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North Korea And Proliferation

Speaking in Singapore, President George W. Bush commented on the possible spread of weapons of mass destruction by North Korea:

"America's position is clear: The transfer of nuclear weapons or materiel by North Korea to states or non-state entities would be considered a grave threat to the United States, and we would hold North Korea fully accountable for the consequences of such action. For the sake of peace, it is vital that the nations of this region send a message to North Korea that the proliferation of nuclear technology to hostile regimes or terrorist networks will not be tolerated."

After North Korea's October nuclear weapon test, the United Nations Security Council unanimously adopted Resolution Seventeen-Eighteen. This Chapter Seven resolution imposes sanctions on North Korea. It requires all member states to prevent trade and financial activities associated with North Korea's armament industries. That includes its nuclear and other weapons-of-mass-destruction programs, and missile-related programs. The resolution also requires all member states to prevent the transfer of luxury goods to North Korea.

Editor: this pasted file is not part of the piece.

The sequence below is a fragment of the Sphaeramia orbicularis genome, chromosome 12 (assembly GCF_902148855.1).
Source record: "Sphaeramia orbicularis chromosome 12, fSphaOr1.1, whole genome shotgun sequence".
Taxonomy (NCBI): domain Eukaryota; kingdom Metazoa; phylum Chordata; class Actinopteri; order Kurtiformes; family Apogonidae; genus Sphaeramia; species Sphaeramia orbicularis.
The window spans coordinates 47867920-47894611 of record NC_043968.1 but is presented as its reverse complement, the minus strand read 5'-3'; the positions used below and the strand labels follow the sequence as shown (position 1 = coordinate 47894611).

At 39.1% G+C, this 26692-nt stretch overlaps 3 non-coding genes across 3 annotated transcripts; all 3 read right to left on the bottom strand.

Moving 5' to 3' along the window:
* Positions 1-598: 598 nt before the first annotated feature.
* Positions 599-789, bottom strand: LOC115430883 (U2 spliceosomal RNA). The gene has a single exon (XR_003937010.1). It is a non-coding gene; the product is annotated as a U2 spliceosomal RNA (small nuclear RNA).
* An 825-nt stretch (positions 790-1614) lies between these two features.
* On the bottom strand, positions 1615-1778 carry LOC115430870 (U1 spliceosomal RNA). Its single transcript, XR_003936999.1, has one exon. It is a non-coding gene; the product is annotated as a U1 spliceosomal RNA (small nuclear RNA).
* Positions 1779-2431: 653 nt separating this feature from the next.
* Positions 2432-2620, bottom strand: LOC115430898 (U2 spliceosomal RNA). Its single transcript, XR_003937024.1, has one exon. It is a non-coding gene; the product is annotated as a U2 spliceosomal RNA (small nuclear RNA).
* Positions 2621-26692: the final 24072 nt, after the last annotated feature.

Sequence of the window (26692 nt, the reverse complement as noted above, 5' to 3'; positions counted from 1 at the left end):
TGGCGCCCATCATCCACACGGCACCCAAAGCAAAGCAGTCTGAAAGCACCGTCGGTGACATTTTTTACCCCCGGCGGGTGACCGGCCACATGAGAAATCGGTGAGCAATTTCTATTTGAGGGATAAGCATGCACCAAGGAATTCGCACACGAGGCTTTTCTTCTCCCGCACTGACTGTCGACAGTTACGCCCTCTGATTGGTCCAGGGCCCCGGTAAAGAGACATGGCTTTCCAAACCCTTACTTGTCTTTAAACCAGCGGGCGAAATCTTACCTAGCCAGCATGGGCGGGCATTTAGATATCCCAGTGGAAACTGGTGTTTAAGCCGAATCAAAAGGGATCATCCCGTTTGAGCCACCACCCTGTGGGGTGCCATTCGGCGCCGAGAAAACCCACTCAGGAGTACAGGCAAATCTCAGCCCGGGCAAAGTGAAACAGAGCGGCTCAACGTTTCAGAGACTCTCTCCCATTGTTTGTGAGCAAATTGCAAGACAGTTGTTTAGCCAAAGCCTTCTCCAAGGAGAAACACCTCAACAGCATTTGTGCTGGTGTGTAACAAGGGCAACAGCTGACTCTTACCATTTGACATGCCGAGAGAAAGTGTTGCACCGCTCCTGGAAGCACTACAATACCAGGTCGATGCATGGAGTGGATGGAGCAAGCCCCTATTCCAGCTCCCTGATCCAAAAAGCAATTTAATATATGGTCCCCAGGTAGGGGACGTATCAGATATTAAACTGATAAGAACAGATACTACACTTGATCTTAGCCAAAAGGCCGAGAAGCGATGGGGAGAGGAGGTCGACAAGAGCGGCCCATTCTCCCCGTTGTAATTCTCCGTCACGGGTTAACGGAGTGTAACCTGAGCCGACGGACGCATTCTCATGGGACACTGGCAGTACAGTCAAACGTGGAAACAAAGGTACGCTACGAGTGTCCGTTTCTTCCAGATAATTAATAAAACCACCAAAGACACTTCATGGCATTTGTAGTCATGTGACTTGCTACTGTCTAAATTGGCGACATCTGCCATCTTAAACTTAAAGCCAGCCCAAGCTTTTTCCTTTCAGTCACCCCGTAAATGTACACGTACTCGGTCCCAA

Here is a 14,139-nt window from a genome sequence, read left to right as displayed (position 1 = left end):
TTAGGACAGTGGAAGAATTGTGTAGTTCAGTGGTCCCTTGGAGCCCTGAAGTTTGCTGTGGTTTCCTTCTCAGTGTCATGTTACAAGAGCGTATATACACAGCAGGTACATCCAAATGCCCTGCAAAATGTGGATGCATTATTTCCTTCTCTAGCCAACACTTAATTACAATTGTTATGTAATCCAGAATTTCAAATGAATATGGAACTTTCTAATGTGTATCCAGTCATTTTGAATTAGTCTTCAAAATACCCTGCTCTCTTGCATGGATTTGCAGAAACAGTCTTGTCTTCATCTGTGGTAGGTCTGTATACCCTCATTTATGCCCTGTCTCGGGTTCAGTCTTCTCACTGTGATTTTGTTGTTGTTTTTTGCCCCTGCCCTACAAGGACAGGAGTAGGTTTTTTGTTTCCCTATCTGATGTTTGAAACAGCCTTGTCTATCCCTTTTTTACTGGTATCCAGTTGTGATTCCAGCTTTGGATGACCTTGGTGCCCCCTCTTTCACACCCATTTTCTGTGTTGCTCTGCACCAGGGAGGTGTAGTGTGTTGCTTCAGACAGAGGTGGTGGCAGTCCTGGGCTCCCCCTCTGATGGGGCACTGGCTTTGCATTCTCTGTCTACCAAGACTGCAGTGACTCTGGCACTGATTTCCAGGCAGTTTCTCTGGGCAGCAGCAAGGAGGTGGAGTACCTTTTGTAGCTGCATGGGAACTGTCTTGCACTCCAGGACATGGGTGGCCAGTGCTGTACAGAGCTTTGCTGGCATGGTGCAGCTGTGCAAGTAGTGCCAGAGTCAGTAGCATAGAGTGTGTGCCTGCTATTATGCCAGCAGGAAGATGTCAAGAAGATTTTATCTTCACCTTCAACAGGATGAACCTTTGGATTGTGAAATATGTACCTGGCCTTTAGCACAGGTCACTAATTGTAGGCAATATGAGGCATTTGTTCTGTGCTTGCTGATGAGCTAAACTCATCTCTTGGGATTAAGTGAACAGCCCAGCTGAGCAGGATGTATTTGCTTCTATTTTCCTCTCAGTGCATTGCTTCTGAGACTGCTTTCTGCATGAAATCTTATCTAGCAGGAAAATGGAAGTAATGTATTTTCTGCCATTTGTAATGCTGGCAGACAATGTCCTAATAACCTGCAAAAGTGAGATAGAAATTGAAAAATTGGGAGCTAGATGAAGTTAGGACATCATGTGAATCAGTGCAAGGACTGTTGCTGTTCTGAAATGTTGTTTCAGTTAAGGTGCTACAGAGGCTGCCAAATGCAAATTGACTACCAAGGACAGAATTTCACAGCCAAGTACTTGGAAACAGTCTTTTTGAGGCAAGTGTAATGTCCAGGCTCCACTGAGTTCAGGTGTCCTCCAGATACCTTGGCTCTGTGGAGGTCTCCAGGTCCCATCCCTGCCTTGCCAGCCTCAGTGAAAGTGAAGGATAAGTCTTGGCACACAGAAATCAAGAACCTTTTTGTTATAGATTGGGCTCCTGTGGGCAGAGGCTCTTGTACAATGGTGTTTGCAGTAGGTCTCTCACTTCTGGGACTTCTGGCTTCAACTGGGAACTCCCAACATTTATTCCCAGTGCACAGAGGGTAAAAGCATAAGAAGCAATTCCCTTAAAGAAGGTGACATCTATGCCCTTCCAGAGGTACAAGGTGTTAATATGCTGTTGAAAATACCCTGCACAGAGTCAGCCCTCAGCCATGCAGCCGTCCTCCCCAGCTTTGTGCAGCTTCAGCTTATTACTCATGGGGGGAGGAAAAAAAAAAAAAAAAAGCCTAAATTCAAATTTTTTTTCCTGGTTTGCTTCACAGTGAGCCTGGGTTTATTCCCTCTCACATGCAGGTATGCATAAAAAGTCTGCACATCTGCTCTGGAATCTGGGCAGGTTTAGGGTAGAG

North Korea's government recently announced its intention to return to the six-party talks with South Korea, Japan, China, Russia, and the United States. President Bush said North Korea's decision to return to the negotiating table was an "encouraging step":

"The United States wants these talks to be successful, and we will do our part. If North Korea chooses a peaceful path, America and our partners in the six-party talks are prepared to provide security assurances, economic assistance, and other benefits to the North Korean people."

Ultimately, said President George W. Bush, the North Korean government must "show it is serious by taking concrete steps to implement its agreement to give up its nuclear weapons and weapons programs."

The preceding was an editorial reflecting the views of the United States Government.